I was nominated by the amazing Rachel to take part in Five Photos, Five Stories!
Rachel is into bikes and thinking about the environment in a scientific way. She has just moved from New Zealand to Scotland, near Aberdeen, and posts lovely pictures of her travels around the area. I read her blog whenever I can.
The idea is to post a photo for five consecutive days, with a story. Full rules below. And then nominate another. What I like about this challenge is that you only have to nominate one. Otherwise it’s exponential growth, which is unsustainable. (That’s the sort of thing that worries you when you have a mathematical mind.)
This is a photo of my roof garden.
It’s looking a bit neglected – the pansies that the previous owner put in are looking a bit wilty, and the pelagonium (the brightly coloured thing) sparse.
Since I moved to the town to escape a garden, I fear I have gone rather over the top in my freedom, so this evening I drained down some bokashi juice from my bokashi bin and did a little watering.
But the story of my garden is linked with the story of me shedding the things I don’t need or want to do any more. For years I struggled with a garden, wanting to make a good job of it. Same with the house I lived in. I wanted to tame them both. When I wasn’t working full time, I would be out there mowing, planting, watering, and pretty much resenting it all.
Now I try not to do things I don’t want to. This morning, I went to a Meetup group. Meetups are groups where people with similar interests hook up online and arrange to, well, meet up.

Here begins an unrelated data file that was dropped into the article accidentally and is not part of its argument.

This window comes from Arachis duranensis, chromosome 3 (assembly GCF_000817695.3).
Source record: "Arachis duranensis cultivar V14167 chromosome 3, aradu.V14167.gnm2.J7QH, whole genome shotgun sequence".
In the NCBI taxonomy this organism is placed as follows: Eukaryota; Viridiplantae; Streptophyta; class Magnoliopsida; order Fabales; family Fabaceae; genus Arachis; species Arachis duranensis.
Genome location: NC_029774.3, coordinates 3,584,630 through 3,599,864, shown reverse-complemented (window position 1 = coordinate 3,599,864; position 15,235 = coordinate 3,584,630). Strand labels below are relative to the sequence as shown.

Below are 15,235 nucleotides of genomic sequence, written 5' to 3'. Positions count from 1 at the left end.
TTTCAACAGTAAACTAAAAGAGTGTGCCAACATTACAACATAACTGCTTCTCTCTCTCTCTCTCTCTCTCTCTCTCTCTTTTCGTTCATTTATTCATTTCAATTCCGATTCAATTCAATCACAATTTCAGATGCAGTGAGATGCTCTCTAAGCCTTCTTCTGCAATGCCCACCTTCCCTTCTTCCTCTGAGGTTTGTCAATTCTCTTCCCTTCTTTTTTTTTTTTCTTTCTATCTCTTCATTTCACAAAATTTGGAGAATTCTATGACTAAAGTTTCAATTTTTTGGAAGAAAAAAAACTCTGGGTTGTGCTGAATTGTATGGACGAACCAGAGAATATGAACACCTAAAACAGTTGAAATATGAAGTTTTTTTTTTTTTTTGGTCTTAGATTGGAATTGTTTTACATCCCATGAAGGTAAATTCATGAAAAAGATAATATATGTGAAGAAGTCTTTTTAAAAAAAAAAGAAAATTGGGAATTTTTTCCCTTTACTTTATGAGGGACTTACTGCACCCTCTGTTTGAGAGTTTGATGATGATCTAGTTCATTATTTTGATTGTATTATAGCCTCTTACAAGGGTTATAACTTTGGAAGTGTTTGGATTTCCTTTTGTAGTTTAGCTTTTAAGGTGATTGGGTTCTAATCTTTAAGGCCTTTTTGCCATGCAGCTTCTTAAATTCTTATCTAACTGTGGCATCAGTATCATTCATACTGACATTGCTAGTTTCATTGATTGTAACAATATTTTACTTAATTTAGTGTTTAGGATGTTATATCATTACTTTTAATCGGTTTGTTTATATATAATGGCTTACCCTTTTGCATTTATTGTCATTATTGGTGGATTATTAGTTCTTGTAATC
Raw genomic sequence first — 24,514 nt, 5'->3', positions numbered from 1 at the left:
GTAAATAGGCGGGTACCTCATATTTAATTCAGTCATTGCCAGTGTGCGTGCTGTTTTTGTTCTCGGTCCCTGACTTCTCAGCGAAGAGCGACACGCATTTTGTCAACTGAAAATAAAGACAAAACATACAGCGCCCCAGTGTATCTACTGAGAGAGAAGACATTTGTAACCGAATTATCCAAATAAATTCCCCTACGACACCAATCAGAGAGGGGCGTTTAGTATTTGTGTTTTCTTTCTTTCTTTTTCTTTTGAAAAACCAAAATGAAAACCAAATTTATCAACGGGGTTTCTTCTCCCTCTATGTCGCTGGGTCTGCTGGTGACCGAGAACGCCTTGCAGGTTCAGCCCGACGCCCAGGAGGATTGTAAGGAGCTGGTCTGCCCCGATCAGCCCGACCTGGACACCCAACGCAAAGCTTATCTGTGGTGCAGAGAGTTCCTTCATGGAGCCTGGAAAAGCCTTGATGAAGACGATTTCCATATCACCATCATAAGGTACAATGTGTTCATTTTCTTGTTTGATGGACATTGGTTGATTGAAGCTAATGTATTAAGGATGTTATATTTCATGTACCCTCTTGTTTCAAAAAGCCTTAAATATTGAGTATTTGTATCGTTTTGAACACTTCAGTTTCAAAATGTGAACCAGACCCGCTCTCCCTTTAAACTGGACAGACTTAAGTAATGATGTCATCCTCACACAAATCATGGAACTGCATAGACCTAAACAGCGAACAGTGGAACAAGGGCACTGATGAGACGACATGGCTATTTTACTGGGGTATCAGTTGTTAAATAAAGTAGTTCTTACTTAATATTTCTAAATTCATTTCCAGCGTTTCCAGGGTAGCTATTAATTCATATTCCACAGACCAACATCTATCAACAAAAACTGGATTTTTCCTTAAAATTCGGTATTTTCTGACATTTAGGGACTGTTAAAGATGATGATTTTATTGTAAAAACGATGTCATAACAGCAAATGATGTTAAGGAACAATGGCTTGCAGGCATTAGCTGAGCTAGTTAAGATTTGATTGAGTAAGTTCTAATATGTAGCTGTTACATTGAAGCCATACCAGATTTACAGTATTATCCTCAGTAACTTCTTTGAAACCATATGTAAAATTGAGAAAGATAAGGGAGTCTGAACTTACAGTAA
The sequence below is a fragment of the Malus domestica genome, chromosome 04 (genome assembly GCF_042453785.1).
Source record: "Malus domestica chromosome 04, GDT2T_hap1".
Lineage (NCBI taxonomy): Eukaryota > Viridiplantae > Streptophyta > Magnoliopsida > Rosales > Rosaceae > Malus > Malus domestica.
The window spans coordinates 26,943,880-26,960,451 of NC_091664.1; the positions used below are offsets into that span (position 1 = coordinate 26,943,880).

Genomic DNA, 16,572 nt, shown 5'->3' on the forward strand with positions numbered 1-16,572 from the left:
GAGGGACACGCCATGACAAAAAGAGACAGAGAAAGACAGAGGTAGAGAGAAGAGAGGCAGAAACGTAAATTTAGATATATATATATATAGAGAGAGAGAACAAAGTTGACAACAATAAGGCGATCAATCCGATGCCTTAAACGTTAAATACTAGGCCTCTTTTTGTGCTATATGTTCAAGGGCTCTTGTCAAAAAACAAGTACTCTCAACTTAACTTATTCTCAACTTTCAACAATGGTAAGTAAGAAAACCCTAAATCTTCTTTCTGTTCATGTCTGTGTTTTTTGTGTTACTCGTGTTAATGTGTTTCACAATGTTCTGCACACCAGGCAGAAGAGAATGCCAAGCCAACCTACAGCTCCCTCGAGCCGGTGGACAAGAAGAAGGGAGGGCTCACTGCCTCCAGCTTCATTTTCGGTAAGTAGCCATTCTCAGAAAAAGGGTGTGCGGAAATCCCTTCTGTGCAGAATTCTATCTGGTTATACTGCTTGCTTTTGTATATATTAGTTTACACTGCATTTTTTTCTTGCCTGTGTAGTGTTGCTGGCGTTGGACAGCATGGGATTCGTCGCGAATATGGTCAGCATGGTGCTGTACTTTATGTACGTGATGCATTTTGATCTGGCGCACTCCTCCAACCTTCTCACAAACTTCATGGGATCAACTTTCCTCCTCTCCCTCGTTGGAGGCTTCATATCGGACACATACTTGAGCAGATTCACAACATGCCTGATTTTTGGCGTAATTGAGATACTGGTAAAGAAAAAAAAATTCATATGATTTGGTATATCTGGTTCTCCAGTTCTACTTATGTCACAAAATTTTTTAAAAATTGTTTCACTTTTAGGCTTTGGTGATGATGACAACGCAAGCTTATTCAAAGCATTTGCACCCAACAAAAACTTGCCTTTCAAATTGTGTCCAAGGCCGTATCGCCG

I am finding LGBT meetups a bit hard work. Basically, sharing a sexuality with a group doesn’t mean that you share anything else in common with them. The upside is that I have found a few good friends through meet ups. The downside is that while there, I feel a lot of pressure to be friendly and welcoming, when I am frankly finding the person I am talking to incredibly dull.
My pact with myself is that I’ll chat if I share an interest with someone, but I’m supposed to be enjoying myself, not performing charity work, so if someone looks like hard work, I’ll leave them to someone else as soon as it’s polite to.
My friend Kate is much nicer than me, so this morning, she got into conversation with someone who had come and sat down, and hadn’t said anything for about twenty minutes. Now, I know people can be shy, but the whole point of going to a Meet up is to meet people. We are all there for the same thing, and sometimes you need to give something to get something back.
After a bit of background “where do you live”, Kate asked, “What are you thinking about?”
And the woman said, “I’m thinking about knives. I went to a car boot sale this morning. I bought two knives. I’m thinking about whether they’ll cut vegetables or not. I don’t think my knives are sharp enough.”
I don’t yet have any regrets about my decision to stop being nice and accommodating all the time.
The rules of the Five Photos, Five Stories Challenge are:
1) Post a photo each day for five consecutive days.
2) Attach a story to the photo. It can be fiction, non-fiction, poetry, or a short paragraph. It’s entirely up to the individual.
3) Nominate another blogger to carry on the challenge. Your nominee is free to accept or decline the invitation. This is fun, not a command performance!